leaks in .NET applications are always proven to be the nightmare for
developers. Many times we get "
OutOfMemoryException", which is nothing but due
to memory leak only. There are many reasons, which lead to memory leak
situation. For example, sometimes we forget to release unmanaged resources,
dispose heavy objects (i.e., drawing objects), even holding reference of
managed objects, longer than necessary can also lead to memory leaks.
So, if the application
is small, one can analyze the code and figure it out, which object is causing
memory leak. But when it comes to a large application, it is not at all
possible to figure out manually. In that case, we need some tool, which can
help us to figure out the area or object, which is causing memory leak. So,
today I surf internet and came up with a tool called .Net Memory Profiler,
which can do analysis for us and give us the statistics of all the instances.
instead of getting more into theory, let’s jump quickly to the demo. I have a
windows form application named "MemoryLeakAnalysis". Now I open memory
profiler, which comes up with the below screen. Profiler can be run in two
different modes as interactive (normal mode with UI shown below) and
non-interactive mode (can only be used for automated testing as part of script.
It will not show any window).
on ‘Profile application’ and select the exe of your application, as shown
below. If require, command line argument can also be provided.
click of next, you can decide the profiling level as Very low, Low, Medium,
High, etc. Moving further, you can also decide, whether you want to enable
unmanaged resource tracker (collects information about handles, GDI handles,
etc), and finally click on start. Clicking on start will launch your
application (here my application name is Test Leakage).
In the right
hand side, you can see various options as Collect snapshot, Stop profiling,
Show real-time data. And just below that, we have ‘Investigate memory leaks’.
On clicking of ‘Investigate memory leaks’, you will get the list of major
steps, which needs to be taken up, in order to analyze leakage.
Now the actual investigation starts.
- Perform initial operation - Perform the operation you suspect is memory leaking (e.g., open a document, work with
it and then close it). Performing an initial operation will make sure that instances that are only created once are not included in the memory leak
investigation. In my case, I’ll click on ‘Start Memory Leak’ button and after a while, I’ll click on ‘Stop Memory Leak’.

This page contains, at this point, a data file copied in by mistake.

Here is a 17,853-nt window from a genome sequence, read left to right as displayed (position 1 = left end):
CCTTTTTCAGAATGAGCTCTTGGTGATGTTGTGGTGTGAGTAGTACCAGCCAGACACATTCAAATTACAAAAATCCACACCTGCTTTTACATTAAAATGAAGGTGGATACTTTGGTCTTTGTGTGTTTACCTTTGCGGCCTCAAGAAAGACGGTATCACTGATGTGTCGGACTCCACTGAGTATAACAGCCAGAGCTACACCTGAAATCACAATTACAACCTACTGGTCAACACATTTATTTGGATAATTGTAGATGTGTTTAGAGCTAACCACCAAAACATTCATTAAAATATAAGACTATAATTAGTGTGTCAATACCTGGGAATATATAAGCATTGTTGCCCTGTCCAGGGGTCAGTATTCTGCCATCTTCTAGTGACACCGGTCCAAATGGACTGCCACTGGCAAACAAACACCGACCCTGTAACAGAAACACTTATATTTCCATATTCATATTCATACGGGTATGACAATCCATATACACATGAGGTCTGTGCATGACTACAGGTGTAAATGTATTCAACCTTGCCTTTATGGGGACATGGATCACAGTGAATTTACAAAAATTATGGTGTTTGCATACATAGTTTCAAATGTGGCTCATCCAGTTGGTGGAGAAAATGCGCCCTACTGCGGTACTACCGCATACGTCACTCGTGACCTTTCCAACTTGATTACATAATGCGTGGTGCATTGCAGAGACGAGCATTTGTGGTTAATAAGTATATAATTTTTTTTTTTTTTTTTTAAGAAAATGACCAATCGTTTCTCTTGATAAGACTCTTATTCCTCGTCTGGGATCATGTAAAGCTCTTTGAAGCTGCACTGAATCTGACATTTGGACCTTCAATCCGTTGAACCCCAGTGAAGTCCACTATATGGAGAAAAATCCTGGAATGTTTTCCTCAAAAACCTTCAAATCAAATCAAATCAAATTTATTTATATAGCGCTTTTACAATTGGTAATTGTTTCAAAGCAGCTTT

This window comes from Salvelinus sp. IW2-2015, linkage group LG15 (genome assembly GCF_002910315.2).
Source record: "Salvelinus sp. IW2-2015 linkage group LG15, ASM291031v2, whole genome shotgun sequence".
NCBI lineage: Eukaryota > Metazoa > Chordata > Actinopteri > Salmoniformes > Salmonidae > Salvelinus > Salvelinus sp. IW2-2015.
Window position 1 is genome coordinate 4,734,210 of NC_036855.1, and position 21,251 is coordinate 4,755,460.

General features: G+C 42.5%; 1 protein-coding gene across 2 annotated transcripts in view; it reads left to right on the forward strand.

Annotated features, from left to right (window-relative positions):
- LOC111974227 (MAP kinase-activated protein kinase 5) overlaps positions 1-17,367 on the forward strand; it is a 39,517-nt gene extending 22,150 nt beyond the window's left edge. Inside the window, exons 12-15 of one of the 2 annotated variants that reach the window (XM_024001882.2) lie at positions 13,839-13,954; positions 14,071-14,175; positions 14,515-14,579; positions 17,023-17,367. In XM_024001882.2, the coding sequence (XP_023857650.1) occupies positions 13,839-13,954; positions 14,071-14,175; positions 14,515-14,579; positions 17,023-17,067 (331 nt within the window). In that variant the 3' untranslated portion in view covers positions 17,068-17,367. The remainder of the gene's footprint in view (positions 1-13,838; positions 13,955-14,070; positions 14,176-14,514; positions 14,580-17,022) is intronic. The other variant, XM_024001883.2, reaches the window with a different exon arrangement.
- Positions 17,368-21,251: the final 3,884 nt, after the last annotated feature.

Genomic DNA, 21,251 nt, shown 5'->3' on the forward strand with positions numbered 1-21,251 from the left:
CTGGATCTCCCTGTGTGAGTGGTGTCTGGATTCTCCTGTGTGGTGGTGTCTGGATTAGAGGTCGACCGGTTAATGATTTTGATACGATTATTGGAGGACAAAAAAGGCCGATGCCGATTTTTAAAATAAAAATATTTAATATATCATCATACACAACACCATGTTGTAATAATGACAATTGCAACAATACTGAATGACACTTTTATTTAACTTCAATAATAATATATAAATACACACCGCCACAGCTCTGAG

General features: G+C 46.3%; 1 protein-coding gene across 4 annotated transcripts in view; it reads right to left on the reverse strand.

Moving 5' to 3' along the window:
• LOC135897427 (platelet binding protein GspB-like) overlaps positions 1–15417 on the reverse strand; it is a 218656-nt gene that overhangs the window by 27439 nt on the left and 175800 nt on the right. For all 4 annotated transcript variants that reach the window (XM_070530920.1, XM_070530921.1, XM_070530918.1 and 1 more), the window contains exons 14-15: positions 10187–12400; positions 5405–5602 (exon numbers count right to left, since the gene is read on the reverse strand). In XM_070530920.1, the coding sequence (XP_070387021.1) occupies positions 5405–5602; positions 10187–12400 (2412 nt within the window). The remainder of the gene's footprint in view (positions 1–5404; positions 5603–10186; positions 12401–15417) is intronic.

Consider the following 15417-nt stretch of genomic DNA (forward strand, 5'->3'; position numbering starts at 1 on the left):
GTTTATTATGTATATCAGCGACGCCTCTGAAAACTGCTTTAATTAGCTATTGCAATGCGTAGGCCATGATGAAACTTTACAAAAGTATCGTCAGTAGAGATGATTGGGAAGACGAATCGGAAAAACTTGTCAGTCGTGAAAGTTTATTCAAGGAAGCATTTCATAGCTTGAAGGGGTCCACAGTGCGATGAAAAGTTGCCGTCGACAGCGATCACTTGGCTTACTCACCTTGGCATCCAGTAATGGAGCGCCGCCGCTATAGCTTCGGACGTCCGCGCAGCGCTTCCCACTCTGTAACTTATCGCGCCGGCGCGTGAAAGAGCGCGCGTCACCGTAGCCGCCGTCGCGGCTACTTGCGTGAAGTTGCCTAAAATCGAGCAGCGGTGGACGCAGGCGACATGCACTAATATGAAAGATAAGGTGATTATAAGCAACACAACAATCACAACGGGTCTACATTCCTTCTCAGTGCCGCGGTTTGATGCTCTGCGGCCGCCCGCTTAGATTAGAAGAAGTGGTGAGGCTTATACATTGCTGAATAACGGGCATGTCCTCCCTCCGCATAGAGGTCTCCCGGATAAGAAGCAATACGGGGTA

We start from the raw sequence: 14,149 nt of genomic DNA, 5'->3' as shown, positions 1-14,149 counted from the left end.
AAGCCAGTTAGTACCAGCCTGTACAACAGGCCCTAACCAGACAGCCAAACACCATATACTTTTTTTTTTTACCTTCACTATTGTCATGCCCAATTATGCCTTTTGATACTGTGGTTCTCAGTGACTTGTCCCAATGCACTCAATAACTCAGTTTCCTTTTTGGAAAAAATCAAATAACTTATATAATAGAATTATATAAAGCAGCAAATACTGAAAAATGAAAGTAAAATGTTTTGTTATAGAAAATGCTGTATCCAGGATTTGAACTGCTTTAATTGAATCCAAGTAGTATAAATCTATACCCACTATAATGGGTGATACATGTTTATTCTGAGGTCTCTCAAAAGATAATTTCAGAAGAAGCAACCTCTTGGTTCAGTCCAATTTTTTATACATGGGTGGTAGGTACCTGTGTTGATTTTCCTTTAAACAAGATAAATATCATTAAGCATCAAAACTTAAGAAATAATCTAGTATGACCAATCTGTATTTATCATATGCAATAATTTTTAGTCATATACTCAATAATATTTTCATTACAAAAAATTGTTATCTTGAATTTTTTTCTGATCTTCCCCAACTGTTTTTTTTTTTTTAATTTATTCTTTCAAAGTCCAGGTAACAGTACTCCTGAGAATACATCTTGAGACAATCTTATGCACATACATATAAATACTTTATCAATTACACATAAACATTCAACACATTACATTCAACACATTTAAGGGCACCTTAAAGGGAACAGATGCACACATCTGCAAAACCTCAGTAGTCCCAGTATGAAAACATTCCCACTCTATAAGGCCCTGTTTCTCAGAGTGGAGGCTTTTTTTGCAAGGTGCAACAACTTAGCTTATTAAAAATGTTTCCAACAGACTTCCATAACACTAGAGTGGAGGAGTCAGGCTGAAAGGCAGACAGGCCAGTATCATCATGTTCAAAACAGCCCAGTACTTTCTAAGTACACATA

- Collect base snapshot - The base snapshot will be used as a reference when looking for unexpected new
instances that are created by the operation. Once the snapshot is taken, we will come up with below screen, with some statistics.
- Perform operation again - Again we will perform the operation, which we suspect are leaking memory. Because,
this operation will give us new snapshot for comparison. In my application, I will again click on ‘start Memory Leak’ button:
- Collect primary snapshot - The primary snapshot will be used when investigating new instances that might be
part of memory leak.
- Identify the types with New instances - Instances
shown under Overview tab (highlighted one), are the one’s, which are not garbage collected.
- Identify the types which are not expected to have New instances - For those instances, we will find that value of New column is 0, which clearly
states that that object is already collected by GC.
- Investigate root path - Root
path can be extremely useful for identifying memory leaks. Shortest path provide information about why instances are not garbage collected. You can use
browse buttons to locate a root path that you’d like to investigate further.
- Determine whether root path instance is part of memory leak - Instance graph and Allocation call stack will provide information about how the instance
is used, why it has not been garbage collected, and how it was created. This information can be used to determine, whether instance is part of memory leak or not.
- Steps from 6 to 8 can be used to analyze another types.
So, by looking at the instance graph and red arrows shown above, will help us the identify, where exactly leak is happening.